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On Panelo’s ‘honor’

Presidential legal counsel and spokesperson Salvador Panelo again proved that both libel and cyberlibel should be decriminalized when he threatened both Rappler and the Inquirer.net with legal charges for simply reporting on an important and raging public issue. Panelo is showing the Filipino people that this country’s criminal libel and cyberlibel laws are, more often than not, used as weapons wielded by the powerful to exact revenge and to punish than a legal remedy for justice.

In a press briefing in Malacañan Palace Tuesday, Panelo said his office is drafting the libel complaints, against both media outfits for being “irresponsible” and “malicious.” To his mind, reports about his February 26, 2019 letter to the Board of Pardons and Parole forwarding Antonio Sanchez’s family’s request for executive clemency were meant to discredit him in public and to tarnish his honor.

“Balat-sibuyas” is what we Filipinos call officials who are incapable of thinking beyond their imagined hurt and fail to see that the reports are not all about them. Officials of Panelo’s kind must at least admit that, in this case, those reports helped avert the travesty of the convicted rapist and murderer’s early release. Those reports informed the public that flawed laws are being abused by powerful people and that such laws beggars revisiting. Those reports also serve to warn officials like Panelo to be careful in dispensing both duties and favors, even to old friends.

If protecting his honor is what Panelo is really after, he should refrain from carrying out his threat against Rappler and Inquirer.net. Magnanimity is key. Honor is, after all, like a nice shirt seen by others on the wearer, not a sword wielded harshly by the bearer. #

The National Directorate

NATIONAL UNION OF JOURNALISTS OF THE PHILIPPINES

September 4, 2019

Netizens’ free expression in grave threat with cyberlibel conviction

THE CONVICTION of two radio broadcasters in Kidapawan City for simply expressing their opinion in social media –supposedly meant to provide an avenue for personal opinions and narratives – is the latest attack on free expression not only of media practitioners but of everyone who dare share their stand on burning issues. Their conviction may well be a signal that will herald a new wave of attacks against free speech and expression, rights that are in fact enshrined in our very own Constitution.

We condemn in the strongest possible terms the conviction meted by the Regional Trial Court (RTC) in Kidapawan City to broadcasters Eric Rodinas of Radyo Natin and Larry Baja Subillaga who were charged with online libel by North Cotabato Governor Emmylou “Lala” Taliño-Mendoza.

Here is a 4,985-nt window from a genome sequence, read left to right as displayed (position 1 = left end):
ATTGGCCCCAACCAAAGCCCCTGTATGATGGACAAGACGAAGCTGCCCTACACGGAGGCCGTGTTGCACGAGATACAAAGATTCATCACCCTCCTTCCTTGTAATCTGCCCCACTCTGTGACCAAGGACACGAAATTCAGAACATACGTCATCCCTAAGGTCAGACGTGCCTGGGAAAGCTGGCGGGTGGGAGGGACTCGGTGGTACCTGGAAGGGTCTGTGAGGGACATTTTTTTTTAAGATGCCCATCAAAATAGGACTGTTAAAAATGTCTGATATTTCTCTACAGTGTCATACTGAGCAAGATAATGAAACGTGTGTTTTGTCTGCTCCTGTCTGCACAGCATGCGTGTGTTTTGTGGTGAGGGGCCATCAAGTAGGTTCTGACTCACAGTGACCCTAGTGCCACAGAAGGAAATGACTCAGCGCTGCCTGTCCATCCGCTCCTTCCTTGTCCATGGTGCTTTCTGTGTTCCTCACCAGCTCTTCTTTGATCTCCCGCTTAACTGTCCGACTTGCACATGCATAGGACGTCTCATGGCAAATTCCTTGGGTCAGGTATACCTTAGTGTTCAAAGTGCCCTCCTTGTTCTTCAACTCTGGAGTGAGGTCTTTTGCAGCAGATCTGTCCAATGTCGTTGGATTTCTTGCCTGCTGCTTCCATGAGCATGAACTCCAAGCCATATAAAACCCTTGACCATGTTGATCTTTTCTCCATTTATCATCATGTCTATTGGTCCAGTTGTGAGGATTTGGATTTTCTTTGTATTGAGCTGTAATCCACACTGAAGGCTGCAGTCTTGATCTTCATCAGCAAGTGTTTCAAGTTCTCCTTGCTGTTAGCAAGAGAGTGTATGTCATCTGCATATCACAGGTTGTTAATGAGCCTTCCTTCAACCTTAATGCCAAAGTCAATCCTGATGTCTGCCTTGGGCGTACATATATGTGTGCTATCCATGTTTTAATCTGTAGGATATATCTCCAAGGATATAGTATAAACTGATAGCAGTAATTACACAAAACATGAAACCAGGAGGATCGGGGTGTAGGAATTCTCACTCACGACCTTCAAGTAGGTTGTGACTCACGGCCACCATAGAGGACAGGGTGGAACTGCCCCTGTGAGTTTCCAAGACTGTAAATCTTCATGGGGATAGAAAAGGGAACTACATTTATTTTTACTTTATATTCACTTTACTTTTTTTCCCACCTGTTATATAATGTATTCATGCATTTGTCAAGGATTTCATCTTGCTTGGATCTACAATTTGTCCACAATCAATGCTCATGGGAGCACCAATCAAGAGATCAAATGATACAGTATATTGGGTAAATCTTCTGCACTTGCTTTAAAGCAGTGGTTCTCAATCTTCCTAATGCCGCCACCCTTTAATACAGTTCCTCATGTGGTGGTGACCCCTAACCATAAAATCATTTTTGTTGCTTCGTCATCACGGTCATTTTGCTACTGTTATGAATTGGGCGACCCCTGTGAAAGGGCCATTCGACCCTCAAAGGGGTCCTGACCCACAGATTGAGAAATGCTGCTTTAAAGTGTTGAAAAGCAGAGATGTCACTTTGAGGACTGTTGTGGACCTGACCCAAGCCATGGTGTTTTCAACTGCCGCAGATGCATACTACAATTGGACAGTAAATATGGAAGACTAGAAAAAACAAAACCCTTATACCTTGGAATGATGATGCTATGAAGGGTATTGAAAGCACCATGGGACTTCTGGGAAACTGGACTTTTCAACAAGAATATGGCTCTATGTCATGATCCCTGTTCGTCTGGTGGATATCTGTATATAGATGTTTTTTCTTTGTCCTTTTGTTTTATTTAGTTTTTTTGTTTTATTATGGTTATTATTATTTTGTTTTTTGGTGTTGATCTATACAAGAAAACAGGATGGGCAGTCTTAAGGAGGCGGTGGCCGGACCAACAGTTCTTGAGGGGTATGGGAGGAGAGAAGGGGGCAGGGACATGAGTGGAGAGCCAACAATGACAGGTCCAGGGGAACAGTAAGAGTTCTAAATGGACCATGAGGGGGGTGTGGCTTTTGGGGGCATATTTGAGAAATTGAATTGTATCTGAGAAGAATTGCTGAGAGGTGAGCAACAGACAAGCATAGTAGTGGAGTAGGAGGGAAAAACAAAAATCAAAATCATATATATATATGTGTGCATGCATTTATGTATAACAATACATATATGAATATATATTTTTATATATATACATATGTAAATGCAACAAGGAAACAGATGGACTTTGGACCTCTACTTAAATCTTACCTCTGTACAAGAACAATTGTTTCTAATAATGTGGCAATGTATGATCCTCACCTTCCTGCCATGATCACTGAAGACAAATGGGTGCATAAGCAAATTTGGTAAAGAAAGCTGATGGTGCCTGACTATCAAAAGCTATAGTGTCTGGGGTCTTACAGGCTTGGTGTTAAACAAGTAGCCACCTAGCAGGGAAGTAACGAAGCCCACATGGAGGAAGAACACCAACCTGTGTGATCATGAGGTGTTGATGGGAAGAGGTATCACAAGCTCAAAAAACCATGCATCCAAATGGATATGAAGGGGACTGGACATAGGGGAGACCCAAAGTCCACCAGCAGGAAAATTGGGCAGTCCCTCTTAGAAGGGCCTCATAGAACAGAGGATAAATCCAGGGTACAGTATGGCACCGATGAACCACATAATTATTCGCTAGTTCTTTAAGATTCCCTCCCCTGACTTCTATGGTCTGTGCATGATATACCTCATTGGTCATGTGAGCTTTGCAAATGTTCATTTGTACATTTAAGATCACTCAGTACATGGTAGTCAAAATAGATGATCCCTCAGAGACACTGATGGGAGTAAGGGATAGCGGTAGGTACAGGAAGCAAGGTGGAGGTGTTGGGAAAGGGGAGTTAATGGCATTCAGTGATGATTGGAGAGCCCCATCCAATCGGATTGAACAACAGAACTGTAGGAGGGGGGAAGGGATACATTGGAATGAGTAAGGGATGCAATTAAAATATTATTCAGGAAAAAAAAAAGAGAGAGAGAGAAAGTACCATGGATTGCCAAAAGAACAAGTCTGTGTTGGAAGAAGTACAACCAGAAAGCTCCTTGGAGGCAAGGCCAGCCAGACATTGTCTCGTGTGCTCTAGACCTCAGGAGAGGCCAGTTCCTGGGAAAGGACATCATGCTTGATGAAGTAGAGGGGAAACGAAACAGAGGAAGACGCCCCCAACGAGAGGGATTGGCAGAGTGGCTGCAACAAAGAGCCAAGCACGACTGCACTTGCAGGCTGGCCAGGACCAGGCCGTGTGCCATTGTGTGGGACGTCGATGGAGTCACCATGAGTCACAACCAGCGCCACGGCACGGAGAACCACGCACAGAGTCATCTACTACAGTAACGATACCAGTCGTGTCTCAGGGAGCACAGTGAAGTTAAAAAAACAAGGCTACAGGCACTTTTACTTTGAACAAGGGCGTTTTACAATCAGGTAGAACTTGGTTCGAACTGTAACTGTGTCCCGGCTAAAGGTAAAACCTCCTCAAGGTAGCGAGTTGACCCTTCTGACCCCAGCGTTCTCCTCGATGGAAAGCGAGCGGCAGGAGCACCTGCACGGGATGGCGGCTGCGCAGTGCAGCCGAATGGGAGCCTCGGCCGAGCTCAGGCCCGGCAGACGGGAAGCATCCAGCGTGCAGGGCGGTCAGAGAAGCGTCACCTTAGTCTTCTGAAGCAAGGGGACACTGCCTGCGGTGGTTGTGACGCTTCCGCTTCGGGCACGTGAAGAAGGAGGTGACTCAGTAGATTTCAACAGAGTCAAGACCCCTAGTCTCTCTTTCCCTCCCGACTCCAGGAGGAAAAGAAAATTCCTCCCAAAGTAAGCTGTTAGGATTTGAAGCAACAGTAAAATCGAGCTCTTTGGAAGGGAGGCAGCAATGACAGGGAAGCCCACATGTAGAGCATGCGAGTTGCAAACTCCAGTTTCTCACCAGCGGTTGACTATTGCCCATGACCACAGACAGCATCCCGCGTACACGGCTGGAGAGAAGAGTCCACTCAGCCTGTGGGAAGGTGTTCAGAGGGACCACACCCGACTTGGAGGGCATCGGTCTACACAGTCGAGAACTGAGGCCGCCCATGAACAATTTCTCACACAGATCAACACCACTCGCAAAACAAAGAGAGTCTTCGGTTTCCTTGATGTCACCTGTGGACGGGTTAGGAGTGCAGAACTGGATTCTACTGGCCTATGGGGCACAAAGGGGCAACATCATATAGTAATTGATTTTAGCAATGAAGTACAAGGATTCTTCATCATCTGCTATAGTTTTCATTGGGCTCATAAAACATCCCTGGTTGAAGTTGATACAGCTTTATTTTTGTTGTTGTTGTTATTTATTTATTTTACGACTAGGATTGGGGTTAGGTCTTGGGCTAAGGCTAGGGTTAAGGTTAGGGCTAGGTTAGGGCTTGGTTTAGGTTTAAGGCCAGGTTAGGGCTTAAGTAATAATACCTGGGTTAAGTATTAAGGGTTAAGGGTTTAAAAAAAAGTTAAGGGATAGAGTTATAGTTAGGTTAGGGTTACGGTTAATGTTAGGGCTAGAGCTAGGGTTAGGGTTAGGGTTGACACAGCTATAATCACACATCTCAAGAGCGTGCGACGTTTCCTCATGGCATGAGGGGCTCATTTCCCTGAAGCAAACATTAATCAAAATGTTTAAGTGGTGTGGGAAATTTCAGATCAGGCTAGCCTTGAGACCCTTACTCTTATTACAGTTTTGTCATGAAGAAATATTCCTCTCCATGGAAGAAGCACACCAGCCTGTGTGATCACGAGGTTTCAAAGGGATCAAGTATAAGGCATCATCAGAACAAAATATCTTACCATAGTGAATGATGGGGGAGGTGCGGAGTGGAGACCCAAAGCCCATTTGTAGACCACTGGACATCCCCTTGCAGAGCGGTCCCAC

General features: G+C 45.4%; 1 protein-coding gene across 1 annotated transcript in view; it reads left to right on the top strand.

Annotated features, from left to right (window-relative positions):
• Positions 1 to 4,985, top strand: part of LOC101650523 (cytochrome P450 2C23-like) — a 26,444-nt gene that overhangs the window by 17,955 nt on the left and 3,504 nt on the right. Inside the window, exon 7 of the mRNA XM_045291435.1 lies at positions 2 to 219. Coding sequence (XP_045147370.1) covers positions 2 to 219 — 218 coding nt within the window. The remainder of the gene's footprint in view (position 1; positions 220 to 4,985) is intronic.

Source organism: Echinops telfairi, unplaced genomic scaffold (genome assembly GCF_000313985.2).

In a decision dated March 22, the Kidapawan RTC convicted the two broadcasters of online libel with a penalty imprisonment ranging from a minimum of 4 years and one day to a maximum of 8 years and one day. The broadcasters were also ordered to pay P1 million fine, P1 million for moral damages, and P500,000 for examplary damages.

The case sprung from what Governor Taliño-Mendoza labelled as “malicious” statements posted by the two in their social media accounts last March 2017. In his Facebook post, Subillaga said that Taliño-Mendoza was fooling the people of the province, while Dugaduga said the governor became rich because of corruption. The broadcasters said that they will appeal their conviction before the Supreme Court.

This latest development proves what we have been pointing out ever since the passage of Republic Act 10175 or the Cybercrime Prevention Act of 2012: that it can be exploited to silence criticism by well-entrenched and powerful people, especially government officials. RA 10175 not only criminalizes libel – something that has long been clamored to be decriminalized – but also sets penalties “one degree higher” than that provided for libel in the Revised Penal Code.

Weaponizing online libel adds to the long list of attacks perpetrated by state forces to the media, which include harassment of journalists, cyber attacks on newssites, legal debacles, and most heinously, killings. This latest development only intensifies the reigning climate of impunity brutely cultivated and propagated by the current administration. Online libel is yet another lethal weapon that can be abused to silence criticism by an apparent insecure government afraid of the truth. We reiterate our call to repeal the anti-cybercrime law, decriminalize libel, and to put a stop to all forms of attacks against legitimate dissent and free speech.